The following article was published on April 17, 2003, as part of Variety’s Legends and Groundbreakers series.
At 1993’s Academy Awards, host Billy Crystal told the audience at the Dorothy Chandler Pavilion that a legend was in their midst; the camera shot to 90-year-old Bob Hope, who received a standing ovation.
It was a salute to longevity, legacy and memories.
Hope has appeared on stage at more Oscar presentations than anyone else, including hosting 16 ceremonies and appearing on the program a record 27 times.
Crystal and other recent emcees Steve Martin and Whoopi Goldberg understand that Hope is the gold standard when it comes to the Oscars, or as Hope refers to the ceremony, “Passover” — a nod to his fruitless quest to nab an Oscar nomination.
From the beginning, Hope had no trouble endearing himself to the Academy. In his first year in Hollywood, he strode to the dais at the Biltmore Hotel to the accompaniment of what would become his signature tune, “Thanks for the Memory,” which Hope sang in his film debut “The Big Broadcast of 1938.” He was there to present the short film awards, but he had a few jokes to distribute first.
Shooting a glance at the gaggle of Oscars yet to be handed out, Hope remarked, “It looks like Bette Davis’ garage.”
At the 1940 Oscars, Acad prexy Walter Wanger surprised Hope with the first of his five honorary Academy Awards, this one a humanitarian laurel. Hope had no jokes prepared, just gratitude: “I don’t feel a bit funny. It’s a kick — it’s a beautiful thing.”
Hope professed shock at each subsequent laurel — once noting that that he did “not have writers for this type of work.”
Despite the honoraries, Hope turned his frustration at never receiving an acting nomination into fodder for his humor. At the 1945 awards he referred to the Oscar statuette as “nothing but bookends with a sneer.”
When he received an honorary statuette at the 1952 awards, one of the first things he did was bite its head to make sure it was genuine, then query, “Is this the same size as Crosby’s?” (Hope’s “Road” movie co-star Bing Crosby had won the lead actor prize eight years before for “Going My Way.”)
When Oscar leaped to TV in 1952, with Hope was on hand to emcee the West Coast part of the telecast. Tweaking the new technology became par for the course: “Television — that’s where movies go to die.”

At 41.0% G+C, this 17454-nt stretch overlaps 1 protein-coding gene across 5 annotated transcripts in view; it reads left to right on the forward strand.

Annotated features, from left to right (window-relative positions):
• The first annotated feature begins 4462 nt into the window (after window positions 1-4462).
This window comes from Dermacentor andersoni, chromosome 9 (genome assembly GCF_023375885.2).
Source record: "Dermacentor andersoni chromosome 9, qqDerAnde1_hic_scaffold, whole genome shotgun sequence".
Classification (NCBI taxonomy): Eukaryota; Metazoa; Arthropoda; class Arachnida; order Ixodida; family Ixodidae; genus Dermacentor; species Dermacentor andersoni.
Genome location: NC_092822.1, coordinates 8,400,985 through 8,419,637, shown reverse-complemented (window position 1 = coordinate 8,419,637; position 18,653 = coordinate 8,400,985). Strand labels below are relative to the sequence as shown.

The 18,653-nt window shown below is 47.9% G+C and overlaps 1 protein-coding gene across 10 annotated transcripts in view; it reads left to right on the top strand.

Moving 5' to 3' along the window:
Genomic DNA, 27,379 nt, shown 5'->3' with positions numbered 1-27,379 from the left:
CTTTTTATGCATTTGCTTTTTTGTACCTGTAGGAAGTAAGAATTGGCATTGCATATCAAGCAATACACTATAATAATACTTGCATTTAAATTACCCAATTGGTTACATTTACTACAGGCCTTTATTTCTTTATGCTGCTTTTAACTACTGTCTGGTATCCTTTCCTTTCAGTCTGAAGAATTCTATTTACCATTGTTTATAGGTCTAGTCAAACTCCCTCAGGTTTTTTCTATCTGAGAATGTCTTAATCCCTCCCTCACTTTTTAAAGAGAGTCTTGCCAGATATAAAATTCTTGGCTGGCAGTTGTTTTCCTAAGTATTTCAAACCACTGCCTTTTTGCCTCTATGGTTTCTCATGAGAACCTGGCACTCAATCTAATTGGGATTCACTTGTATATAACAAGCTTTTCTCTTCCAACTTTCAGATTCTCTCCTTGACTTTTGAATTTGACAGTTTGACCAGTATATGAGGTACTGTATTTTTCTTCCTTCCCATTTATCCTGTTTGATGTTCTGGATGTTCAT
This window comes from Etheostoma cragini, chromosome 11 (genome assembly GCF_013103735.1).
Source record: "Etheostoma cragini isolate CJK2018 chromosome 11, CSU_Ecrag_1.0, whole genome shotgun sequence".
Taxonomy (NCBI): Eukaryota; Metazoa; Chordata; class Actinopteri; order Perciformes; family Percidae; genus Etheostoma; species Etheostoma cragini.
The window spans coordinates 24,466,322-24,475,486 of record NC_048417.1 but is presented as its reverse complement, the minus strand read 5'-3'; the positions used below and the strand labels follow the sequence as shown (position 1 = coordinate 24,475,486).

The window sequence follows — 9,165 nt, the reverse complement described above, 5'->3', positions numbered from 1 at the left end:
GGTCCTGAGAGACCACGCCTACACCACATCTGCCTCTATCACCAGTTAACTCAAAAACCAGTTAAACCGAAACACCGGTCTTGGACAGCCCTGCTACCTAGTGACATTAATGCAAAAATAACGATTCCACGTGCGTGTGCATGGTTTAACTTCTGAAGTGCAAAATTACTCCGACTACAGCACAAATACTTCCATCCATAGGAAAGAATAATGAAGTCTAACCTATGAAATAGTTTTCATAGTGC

When his one-liners broached subjects that dwarfed Hollywood, Hope’s humor could be a particular salve. During the Cold War, after Hope had taken a goodwill trip to Moscow, he offered this anecdote at the 1957 awards: “I’ve just returned from Moscow. They had a television in every room, only it watches you.”
At the end of the 1969 Oscars, as the U.S. was divided by the Vietnam War, Hope eschewed gags for a sincere wish for a time “when all the fighting will be for a place in line outside the theater or a better seat inside.” It was Hope at his best — selling a desire for world peace as brilliantly as any punchline.
But during this era of upheaval, Hope occasionally misjudged his topical zingers. After one generation gap crack on sexual liberation, he had to shake off something about as rare for the entertainer as a nomination — boos. The offending gag? “I go back to the kind of movie when a girl says ‘I love you’ and it’s a declaration, not a demonstration.”
Hope returned for his last tour of duty as solo emcee in 1978 to commemorate Oscar’s golden anniversary.
Continuing his tradition of lampooning the lavish, he observed: “I haven’t seen so many jewels go by since I watched Sammy Davis Jr.’s house sliding down Coldwater Canyon.”
By the end of the Oscarcast, though, his mood had turned more sentimental, as Hope saluted an ailing Hollywood icon.
“Duke, we miss you here tonight,” he said of John Wayne, who had open-heart surgery earlier that day. “We expect to see you amble out here in person next year, because nobody else can walk in John Wayne’s boots.”
Source: “Inside Oscar” by Mason Wiley & Damien Bona